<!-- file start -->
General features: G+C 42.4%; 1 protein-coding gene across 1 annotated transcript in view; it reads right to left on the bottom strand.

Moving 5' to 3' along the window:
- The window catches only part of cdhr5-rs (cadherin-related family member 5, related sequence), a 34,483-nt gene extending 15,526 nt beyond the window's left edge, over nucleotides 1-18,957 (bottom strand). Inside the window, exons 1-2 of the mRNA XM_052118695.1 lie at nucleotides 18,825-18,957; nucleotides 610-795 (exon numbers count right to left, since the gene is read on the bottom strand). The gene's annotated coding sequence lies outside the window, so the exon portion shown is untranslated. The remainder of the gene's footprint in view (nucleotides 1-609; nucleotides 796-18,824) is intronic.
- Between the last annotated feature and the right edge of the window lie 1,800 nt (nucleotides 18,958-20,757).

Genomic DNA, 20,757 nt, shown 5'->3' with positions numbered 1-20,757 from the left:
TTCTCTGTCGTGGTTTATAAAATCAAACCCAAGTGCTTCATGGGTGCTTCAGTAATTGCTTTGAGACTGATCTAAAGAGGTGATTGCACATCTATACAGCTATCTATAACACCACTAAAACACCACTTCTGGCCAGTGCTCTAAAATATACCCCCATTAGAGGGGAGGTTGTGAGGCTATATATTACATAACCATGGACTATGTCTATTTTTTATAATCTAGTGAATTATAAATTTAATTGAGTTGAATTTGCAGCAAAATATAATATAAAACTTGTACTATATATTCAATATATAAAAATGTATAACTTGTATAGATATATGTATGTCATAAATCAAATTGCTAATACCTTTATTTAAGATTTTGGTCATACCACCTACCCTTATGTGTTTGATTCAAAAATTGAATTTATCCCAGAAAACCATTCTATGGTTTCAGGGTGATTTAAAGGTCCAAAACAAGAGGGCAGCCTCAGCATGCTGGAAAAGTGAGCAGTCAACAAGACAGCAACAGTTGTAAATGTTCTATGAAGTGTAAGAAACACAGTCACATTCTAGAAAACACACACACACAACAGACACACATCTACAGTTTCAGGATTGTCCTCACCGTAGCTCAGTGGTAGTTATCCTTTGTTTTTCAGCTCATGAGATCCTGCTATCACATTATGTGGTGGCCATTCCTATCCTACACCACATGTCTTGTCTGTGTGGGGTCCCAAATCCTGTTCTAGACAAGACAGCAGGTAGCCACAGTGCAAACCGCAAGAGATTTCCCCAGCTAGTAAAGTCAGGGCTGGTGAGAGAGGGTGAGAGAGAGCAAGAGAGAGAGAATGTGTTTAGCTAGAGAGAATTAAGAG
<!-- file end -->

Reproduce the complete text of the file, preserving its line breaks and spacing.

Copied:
General features: G+C 42.4%; 1 protein-coding gene across 1 annotated transcript in view; it reads right to left on the bottom strand.

Moving 5' to 3' along the window:
- The window catches only part of cdhr5-rs (cadherin-related family member 5, related sequence), a 34,483-nt gene extending 15,526 nt beyond the window's left edge, over nucleotides 1-18,957 (bottom strand). Inside the window, exons 1-2 of the mRNA XM_052118695.1 lie at nucleotides 18,825-18,957; nucleotides 610-795 (exon numbers count right to left, since the gene is read on the bottom strand). The gene's annotated coding sequence lies outside the window, so the exon portion shown is untranslated. The remainder of the gene's footprint in view (nucleotides 1-609; nucleotides 796-18,824) is intronic.
- Between the last annotated feature and the right edge of the window lie 1,800 nt (nucleotides 18,958-20,757).

Genomic DNA, 20,757 nt, shown 5'->3' with positions numbered 1-20,757 from the left:
TTCTCTGTCGTGGTTTATAAAATCAAACCCAAGTGCTTCATGGGTGCTTCAGTAATTGCTTTGAGACTGATCTAAAGAGGTGATTGCACATCTATACAGCTATCTATAACACCACTAAAACACCACTTCTGGCCAGTGCTCTAAAATATACCCCCATTAGAGGGGAGGTTGTGAGGCTATATATTACATAACCATGGACTATGTCTATTTTTTATAATCTAGTGAATTATAAATTTAATTGAGTTGAATTTGCAGCAAAATATAATATAAAACTTGTACTATATATTCAATATATAAAAATGTATAACTTGTATAGATATATGTATGTCATAAATCAAATTGCTAATACCTTTATTTAAGATTTTGGTCATACCACCTACCCTTATGTGTTTGATTCAAAAATTGAATTTATCCCAGAAAACCATTCTATGGTTTCAGGGTGATTTAAAGGTCCAAAACAAGAGGGCAGCCTCAGCATGCTGGAAAAGTGAGCAGTCAACAAGACAGCAACAGTTGTAAATGTTCTATGAAGTGTAAGAAACACAGTCACATTCTAGAAAACACACACACACAACAGACACACATCTACAGTTTCAGGATTGTCCTCACCGTAGCTCAGTGGTAGTTATCCTTTGTTTTTCAGCTCATGAGATCCTGCTATCACATTATGTGGTGGCCATTCCTATCCTACACCACATGTCTTGTCTGTGTGGGGTCCCAAATCCTGTTCTAGACAAGACAGCAGGTAGCCACAGTGCAAACCGCAAGAGATTTCCCCAGCTAGTAAAGTCAGGGCTGGTGAGAGAGGGTGAGAGAGAGCAAGAGAGAGAGAATGTGTTTAGCTAGAGAGAATTAAGAG